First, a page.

Bookmarklets for Ushahidi and Crowdmap

This is a guest blogpost from Nick Doiron. He is a civil engineering student and GIS programmer in his senior year at Carnegie Mellon University. For CrisisCamp DC, he also developed an offline mapping activity which can display Ushahidi data on the OLPC XO laptop.

The Ushahidi platform is based on reports from specific places and times, so mapping items such as realtime sensors, position, or analytics poses a challenge. Consider a volunteer who is tracking oil-collecting boats in the Gulf of Mexico, or refreshing a dam gauge report during floods in Pakistan, or advising the Red Cross on how many people live in an area which reports unclean water. These are all real-world situations where volunteers have been using the wealth of information available online, but it would be more powerful to connect these visually on the Ushahidi map, alongside the crowdsourced reports.

Fortunately, both Ushahidi and CrowdMap use OpenLayers. Nearly any source can be mapped as a layer atop the reports map, with a script to create the points, tools, and interactions. Your custom points can also connect directly to the timeline.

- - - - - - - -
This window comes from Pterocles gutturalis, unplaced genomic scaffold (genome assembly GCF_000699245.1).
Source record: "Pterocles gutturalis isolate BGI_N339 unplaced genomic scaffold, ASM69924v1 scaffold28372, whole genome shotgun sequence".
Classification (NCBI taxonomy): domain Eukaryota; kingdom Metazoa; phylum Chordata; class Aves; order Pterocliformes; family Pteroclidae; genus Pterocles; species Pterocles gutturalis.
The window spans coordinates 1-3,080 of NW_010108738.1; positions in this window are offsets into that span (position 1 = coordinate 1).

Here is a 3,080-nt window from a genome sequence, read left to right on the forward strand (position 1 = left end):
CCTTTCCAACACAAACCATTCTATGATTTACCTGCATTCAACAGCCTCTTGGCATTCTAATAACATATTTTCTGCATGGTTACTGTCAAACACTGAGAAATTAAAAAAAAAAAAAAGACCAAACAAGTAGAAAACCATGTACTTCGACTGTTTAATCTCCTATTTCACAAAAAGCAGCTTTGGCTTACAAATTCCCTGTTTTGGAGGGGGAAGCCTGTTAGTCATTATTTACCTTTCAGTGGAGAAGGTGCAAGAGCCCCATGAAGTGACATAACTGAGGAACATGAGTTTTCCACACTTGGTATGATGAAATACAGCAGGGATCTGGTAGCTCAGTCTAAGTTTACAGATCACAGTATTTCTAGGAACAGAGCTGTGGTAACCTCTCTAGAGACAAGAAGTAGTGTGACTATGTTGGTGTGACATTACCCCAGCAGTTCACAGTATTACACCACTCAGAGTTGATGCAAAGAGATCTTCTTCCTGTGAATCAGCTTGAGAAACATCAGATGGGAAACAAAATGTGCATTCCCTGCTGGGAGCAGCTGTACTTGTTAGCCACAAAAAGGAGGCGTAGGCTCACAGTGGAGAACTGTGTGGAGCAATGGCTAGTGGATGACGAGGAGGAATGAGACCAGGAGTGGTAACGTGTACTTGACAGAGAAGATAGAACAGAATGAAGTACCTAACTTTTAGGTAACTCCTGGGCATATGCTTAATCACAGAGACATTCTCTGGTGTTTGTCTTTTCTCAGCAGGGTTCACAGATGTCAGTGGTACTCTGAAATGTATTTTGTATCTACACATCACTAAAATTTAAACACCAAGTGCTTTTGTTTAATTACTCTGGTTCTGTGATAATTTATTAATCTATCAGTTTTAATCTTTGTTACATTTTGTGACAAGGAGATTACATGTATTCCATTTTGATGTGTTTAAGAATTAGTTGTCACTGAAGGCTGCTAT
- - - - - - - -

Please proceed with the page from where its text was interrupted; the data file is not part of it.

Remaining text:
You can save these scripts in the bookmarks section of your web browser and click to run them on any website.
Here are a couple of examples:

Drive times mapped onto Uchaguzi TZ (script from ESRI’s AgMarketFinder)


Realtime water quality and flood gauges along a river

Realtime position of boats on LA Bucket Brigade’s Oil Spill map

I have uploaded more examples including weather archives and a population estimator tool to an examples page.

To use a script, copy the link or drag the screenshot into the bookmarks section of your browser. Then, while you are on an Ushahidi or CrowdMap site, click the bookmark to activate it.
Try these examples on your own Ushahidi site, consider adaptations and additional data sources, and please share your thoughts and requests in the comments.

*Sorry for the disappearance of the earlier post, we had an outage and have recovered now.

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